In this case, a low-interest private loan could be superior to a Grad PLUS Loan. If you have decent credit, it’s worth shopping around with multiple lenders so you can find the loan with the lowest possible interest rate.

However, private student loans don’t always have the most flexible repayment plans. If you’re worried about your ability to pay back the loan, sticking with a federal loan — and the borrower protections that come with it — could be the safer way to go.

If you decide a private student loan is right for you, it’s easy to submit a full application online. After you fill out your information, the lender will contact your school to certify your information.

Applying for a private student loan is an easy online process. But make sure to compare offers from multiple lenders and consider Grad PLUS Loans before committing.

Don’t forget to search for free money

When you’ve run up against the federal student loan limits for grad students, you might need to take out a Grad PLUS Loan or a private student loan.

Of course, before taking on student debt, you should always seek out grants and scholarships. You might also search for a part-time job to cover expenses or start a side hustle to earn some extra income.

By taking these proactive steps today, you can reduce the amount of debt you have to pay back tomorrow. But if you’ve taken advantage of alternative options — and thought through a plan for repayment — then taking out additional loans could be the right financial move.

Just make sure to compare your options so you can find the right student loan for you.

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* The Sallie Mae partner referenced is not the creditor for these loans and is compensated by Sallie Mae for the referral of Smart Option Student Loan customers.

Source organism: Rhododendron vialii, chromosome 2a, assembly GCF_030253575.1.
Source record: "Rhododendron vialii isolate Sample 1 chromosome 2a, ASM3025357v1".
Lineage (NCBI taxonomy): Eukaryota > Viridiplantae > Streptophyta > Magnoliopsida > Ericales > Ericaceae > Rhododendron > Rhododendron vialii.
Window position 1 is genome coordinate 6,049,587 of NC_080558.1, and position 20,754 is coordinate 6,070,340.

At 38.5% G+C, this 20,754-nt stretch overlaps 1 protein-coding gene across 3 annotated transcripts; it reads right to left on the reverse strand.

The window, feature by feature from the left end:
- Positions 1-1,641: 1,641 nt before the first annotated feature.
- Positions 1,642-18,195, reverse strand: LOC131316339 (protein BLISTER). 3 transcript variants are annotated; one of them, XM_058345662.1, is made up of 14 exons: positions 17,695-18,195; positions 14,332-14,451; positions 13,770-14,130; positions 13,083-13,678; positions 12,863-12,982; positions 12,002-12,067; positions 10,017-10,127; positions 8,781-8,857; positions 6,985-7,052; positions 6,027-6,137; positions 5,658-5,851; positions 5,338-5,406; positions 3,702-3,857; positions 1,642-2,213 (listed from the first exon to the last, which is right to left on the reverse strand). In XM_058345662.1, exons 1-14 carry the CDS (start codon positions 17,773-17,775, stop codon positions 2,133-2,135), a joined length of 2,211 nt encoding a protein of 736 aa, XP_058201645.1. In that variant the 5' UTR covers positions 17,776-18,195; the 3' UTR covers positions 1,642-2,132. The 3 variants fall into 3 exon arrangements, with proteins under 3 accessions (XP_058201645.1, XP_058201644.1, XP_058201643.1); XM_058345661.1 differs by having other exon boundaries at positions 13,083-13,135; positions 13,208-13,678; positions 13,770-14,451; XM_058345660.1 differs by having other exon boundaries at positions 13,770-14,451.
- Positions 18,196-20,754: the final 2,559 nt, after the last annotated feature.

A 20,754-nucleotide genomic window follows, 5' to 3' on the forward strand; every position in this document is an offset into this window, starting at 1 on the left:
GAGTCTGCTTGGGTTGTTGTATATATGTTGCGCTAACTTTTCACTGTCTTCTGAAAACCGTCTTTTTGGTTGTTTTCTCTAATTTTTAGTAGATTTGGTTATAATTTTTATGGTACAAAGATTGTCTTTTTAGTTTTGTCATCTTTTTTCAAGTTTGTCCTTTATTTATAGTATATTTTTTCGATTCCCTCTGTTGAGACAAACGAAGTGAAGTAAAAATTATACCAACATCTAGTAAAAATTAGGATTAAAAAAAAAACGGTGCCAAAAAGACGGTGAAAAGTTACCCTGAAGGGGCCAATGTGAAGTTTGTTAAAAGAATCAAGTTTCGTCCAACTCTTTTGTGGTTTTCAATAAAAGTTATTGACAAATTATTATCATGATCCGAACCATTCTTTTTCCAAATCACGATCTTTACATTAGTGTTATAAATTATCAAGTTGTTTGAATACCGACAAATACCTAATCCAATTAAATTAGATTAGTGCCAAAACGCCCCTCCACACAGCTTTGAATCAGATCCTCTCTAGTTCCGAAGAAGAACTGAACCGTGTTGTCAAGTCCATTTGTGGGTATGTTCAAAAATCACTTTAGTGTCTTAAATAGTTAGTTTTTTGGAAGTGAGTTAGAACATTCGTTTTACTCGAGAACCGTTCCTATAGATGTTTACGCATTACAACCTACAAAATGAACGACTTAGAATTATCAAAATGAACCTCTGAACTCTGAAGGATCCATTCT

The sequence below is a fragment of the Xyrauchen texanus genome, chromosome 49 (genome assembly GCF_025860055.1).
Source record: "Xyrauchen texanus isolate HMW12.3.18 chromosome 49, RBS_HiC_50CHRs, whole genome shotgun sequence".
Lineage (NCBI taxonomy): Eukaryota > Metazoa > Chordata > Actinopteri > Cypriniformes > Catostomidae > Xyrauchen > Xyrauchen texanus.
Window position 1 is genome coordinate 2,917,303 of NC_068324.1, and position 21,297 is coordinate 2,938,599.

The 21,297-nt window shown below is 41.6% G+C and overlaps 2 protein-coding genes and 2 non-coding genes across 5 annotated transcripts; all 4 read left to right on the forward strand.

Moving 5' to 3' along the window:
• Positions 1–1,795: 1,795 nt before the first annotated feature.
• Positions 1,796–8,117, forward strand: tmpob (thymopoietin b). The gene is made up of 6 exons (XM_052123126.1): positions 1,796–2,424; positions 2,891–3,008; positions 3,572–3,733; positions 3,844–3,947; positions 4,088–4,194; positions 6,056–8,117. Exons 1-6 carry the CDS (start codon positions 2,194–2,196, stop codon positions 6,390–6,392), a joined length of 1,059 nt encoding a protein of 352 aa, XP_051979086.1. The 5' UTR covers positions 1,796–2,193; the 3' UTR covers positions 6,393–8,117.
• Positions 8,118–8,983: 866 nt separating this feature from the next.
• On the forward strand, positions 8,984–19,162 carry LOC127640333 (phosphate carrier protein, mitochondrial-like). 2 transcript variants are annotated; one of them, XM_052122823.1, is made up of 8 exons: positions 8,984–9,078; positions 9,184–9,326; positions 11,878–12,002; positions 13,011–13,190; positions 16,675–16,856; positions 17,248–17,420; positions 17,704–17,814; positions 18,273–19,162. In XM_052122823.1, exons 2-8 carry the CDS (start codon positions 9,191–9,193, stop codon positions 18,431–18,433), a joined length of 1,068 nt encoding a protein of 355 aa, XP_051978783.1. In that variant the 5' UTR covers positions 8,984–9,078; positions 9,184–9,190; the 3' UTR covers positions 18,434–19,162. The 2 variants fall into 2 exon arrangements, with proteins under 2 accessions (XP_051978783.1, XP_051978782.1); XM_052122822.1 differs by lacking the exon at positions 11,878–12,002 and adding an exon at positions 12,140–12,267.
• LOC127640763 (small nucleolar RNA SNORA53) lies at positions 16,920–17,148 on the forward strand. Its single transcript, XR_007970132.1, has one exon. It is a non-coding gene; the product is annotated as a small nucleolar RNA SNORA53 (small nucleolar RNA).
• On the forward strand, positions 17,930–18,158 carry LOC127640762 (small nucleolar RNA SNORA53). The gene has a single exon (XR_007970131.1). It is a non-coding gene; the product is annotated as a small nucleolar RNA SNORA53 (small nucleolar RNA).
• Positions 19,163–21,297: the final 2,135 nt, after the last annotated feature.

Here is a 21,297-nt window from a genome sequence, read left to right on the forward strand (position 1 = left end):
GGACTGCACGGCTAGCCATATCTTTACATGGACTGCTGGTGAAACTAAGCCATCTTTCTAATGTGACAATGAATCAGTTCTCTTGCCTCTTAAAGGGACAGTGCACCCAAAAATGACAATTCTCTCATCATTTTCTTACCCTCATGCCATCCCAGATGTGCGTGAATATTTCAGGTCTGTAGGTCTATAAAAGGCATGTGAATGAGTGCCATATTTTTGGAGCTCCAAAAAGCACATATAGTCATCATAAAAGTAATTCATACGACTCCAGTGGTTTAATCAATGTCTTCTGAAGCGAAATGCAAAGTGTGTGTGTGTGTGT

1 Important Disclosures for College Ave.

CollegeAve Disclosures

College Ave Student Loans products are made available through either Firstrust Bank, member FDIC or M.Y. Safra Bank, FSB, member FDIC. All loans are subject to individual approval and adherence to underwriting guidelines. Program restrictions, other terms, and conditions apply.

(1)All rates shown include the auto-pay discount.  The 0.25% auto-pay interest rate reduction applies as long as a valid bank account is designated for required monthly payments. Variable rates may increase after consummation.

(2)This informational repayment example uses typical loan terms for a freshman borrower who selects the Deferred Repayment Option with a 10-year repayment term, has a $10,000 loan that is disbursed in one disbursement and a 8.35% fixed Annual Percentage Rate (“APR”): 120 monthly payments of $179.18 while in the repayment period, for a total amount of payments of $21,501.54. Loans will never have a full principal and interest monthly payment of less than $50. Your actual rates and repayment terms may vary.

(3)As certified by your school and less any other financial aid you might receive. Minimum $1,000.

Information advertised valid as of 11/4/2019. Variable interest rates may increase after consummation.


2 Sallie Mae Disclaimer: Click here for important information. Terms, conditions and limitations apply.

3 Important Disclosures for Discover.

Discover Disclosures

  1. Students who get at least a 3.0 GPA (or equivalent) qualify for a one-time cash reward on each new Discover undergraduate and graduate student loan. Reward redemption period is limited. Please visit DiscoverStudentLoans.com/Reward for any applicable reward terms and conditions.
  2. View Auto Reward Debit Reward Terms and Conditions at DiscoverStudentLoans.com/AutoDebitReward.
  3. Aggregate loan limits apply.